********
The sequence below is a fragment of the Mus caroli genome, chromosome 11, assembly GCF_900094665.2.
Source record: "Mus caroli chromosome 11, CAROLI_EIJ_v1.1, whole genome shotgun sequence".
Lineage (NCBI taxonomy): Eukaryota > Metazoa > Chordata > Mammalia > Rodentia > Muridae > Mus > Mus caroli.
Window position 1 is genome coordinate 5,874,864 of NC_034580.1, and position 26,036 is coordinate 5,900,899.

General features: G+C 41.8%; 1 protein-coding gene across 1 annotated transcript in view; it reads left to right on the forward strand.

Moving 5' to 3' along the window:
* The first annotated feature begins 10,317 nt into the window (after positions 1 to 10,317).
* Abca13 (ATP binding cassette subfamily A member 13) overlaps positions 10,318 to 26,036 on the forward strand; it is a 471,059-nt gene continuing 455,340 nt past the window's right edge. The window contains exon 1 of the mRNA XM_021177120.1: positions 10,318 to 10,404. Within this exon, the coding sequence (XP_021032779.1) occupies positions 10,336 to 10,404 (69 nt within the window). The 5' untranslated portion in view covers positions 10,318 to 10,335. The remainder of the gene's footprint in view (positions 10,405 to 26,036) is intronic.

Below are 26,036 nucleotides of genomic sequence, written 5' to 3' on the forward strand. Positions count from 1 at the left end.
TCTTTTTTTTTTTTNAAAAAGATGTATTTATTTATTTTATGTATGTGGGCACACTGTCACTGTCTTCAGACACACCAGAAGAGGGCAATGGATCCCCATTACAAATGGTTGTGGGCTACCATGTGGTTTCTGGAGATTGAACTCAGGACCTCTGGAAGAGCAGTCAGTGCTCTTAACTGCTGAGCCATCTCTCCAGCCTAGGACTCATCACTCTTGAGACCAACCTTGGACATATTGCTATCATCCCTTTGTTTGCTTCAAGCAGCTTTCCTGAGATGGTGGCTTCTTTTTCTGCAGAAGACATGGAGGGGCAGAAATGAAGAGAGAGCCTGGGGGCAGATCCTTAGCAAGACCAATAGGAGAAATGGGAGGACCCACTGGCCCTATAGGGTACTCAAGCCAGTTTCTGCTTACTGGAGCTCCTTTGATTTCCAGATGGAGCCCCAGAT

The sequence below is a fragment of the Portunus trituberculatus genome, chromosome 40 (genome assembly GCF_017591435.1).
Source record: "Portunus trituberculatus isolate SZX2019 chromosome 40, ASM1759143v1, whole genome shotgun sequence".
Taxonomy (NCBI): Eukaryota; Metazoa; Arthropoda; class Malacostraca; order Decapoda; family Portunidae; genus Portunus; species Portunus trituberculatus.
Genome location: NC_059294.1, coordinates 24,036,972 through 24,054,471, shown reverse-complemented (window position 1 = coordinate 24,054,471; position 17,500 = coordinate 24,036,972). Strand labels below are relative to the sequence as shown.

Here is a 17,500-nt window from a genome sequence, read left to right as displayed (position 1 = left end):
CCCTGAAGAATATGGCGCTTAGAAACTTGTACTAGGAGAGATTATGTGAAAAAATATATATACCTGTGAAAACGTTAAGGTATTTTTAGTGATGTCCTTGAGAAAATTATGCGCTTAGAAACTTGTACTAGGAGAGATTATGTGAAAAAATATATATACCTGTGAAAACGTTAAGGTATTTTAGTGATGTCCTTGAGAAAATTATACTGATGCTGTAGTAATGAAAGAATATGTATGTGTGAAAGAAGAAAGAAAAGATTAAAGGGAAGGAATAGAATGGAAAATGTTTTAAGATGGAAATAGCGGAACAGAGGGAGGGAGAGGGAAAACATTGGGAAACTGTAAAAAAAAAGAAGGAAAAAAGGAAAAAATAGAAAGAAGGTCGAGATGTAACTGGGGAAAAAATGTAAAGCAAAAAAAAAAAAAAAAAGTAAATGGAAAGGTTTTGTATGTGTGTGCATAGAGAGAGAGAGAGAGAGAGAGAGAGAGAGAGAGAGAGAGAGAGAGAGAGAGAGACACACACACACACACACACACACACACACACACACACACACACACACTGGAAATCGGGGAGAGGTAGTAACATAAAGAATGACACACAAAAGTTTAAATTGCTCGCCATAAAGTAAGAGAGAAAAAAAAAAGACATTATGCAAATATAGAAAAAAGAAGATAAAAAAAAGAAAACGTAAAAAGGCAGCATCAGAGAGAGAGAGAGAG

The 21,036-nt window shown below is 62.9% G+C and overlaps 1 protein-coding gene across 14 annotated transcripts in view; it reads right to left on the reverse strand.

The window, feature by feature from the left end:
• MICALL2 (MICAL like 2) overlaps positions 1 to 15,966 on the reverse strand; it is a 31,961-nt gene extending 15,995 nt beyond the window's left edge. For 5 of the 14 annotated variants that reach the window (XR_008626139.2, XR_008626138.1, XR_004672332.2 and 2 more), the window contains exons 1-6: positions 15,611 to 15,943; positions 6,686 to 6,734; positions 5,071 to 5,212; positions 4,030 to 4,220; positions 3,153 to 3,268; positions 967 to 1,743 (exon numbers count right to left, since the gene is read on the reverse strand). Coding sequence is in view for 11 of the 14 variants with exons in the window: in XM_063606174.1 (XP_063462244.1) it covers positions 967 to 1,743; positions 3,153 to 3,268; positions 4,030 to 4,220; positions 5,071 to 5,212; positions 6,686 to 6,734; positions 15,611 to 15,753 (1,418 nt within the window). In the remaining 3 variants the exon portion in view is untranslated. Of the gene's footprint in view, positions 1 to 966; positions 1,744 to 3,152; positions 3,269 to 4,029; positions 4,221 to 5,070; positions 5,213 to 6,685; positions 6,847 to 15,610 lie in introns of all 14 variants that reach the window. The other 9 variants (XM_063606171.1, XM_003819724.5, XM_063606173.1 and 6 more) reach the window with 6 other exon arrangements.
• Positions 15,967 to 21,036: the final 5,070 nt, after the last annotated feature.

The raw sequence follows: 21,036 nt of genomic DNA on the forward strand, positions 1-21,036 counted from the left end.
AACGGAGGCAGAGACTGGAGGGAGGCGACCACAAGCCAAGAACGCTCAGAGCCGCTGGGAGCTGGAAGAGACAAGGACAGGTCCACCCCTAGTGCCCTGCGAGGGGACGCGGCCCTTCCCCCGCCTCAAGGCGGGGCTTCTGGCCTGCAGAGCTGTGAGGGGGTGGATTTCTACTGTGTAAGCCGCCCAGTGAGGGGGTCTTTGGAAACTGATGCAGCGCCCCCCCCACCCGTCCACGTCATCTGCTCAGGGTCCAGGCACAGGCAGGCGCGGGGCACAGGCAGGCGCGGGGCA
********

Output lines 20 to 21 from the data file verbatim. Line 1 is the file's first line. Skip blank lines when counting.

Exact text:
• Positions 15,967 to 21,036: the final 5,070 nt, after the last annotated feature.

The raw sequence follows: 21,036 nt of genomic DNA on the forward strand, positions 1-21,036 counted from the left end.